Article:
* With so many numbers to remember, men are more likely (53%) than women (42%) to use the same number for several PIN codes.
* Women find it difficult to remember allocated numbers and use emotional hooks to create new PINs. Over three-quarters changed their number for this reason, compared to 67% of men.
* 34% of women favour special days such as birthdays or anniversaries, compared to only 25% of men.
* Men are more concerned about breaches in security. Over a quarter of men expressed a concern, compared to 18% of women.

The North/South Divide: Slovenly Southerners and Sophisticated Scots
* Londoners are the most likely to use the same PIN code for a number of purposes at 61% compared to the average of 48%.
* Southerners are most likely to use the same number for several PIN codes at 57%, compared to their Northern compatriots at 39%.
* Southerners are twice as likely to experience a breach in security.
* Northerners tend to change their PIN codes when they first receive them, Southerners are more likely to change their PIN codes once a year.
* Northerners use more PIN codes than Southerners, with 61% using three or more PIN codes on a regular basis, compared to 57%.
* Scots use the most PIN codes, at 70%, compared to a national average of 58% and they also have more PINs for cash/credit cards than the rest. (88% compared to the average of 81%.)
* Londoners are the most likely to change their PIN codes from the one first received, at 30%, compared to the national average of 23%. They are three times more likely than the Scots to change their numbers.
* Londoners are the biggest users of PIN codes for mobile phones at 54%, compared to a national average of 48%.
* Scots are the group most likely to rely on the use of birthdays or anniversaries to help them remember PIN codes, at 41%.

- ends -
Cartoons to accompany this release are available on request from Red Whistle on
020 7240 6189

About is an international company dedicated to connecting people to information in the simplest, fastest way possible: through numbers. Created in answer to the growing and varying complications of information access with emerging mobile technologies such as WAP and SMS, the company developed its Bango Number System. The system aims to connect people around the world to pinpointed web information fast and conveniently, bypassing common web address barriers such as language, dialects and 'tech-speak'. operates through a three-tiered partner system of content, service and technology providers and is headquartered in Cambridge, England. Further information on the company can be located at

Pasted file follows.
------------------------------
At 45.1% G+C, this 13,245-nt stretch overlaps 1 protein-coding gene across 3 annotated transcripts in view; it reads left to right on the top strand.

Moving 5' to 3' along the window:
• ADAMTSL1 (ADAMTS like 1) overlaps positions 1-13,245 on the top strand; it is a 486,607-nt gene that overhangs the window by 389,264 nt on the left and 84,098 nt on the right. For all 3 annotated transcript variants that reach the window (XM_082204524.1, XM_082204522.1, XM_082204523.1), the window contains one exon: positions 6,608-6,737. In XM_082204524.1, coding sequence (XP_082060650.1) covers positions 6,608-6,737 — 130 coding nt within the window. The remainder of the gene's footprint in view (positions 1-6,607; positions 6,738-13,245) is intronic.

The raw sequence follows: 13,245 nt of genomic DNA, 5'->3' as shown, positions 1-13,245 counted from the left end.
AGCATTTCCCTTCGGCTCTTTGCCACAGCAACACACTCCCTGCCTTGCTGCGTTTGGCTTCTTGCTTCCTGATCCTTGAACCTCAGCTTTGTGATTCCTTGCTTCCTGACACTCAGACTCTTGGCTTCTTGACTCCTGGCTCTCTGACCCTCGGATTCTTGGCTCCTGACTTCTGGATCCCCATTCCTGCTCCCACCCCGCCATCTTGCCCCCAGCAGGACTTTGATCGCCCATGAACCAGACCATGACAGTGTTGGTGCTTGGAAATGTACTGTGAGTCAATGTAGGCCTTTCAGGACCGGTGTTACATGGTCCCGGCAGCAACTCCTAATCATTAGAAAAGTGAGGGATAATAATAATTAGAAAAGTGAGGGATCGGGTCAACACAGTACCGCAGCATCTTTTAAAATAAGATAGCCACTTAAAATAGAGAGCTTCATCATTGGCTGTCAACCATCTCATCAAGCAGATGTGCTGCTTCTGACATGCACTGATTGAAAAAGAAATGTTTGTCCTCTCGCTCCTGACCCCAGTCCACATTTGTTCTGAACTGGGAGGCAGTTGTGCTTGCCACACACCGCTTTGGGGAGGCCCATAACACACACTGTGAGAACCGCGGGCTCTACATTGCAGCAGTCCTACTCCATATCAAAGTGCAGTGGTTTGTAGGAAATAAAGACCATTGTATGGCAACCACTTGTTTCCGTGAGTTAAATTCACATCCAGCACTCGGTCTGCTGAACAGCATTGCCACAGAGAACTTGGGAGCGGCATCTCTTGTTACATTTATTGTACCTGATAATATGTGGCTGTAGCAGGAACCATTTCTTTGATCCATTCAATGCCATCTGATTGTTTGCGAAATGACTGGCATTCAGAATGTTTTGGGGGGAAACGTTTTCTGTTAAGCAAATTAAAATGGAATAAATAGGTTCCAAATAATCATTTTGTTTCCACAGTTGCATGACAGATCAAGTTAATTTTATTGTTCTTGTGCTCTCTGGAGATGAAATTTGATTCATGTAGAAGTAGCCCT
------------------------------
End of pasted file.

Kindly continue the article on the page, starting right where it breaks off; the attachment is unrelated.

About NOP: The NOP Research Group is one of the UK's leading independent research companies and the largest ad hoc research business. For more information visit the NOP Web site at

Methodology: NOP carried out the survey on adults aged 15 years and over using a quota sample. The sample was designed to be representative of all adults in telephone owning households in Great Britain. Interviewing was carried out using fully trained and supervised market research interviewers over the telephone, using Computer Assisted Telephone Interviewing (CATI). The sample has been weighted to bring it into line with national population profiles.

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Bango(r),, and Bango Text(r) are either a trademark or registered trademark of in the United States and other countries.

Rebecca English
Red Whistle
Tel: +44 (0) 207 544 3190
Peter Walker
Tel: +44 (0) 1223 472777

This press release was distributed by ResponseSource Press Release Wire on behalf of Golin in the following categories: Consumer Technology, Personal Finance, Business & Finance, Computing & Telecoms, for more information visit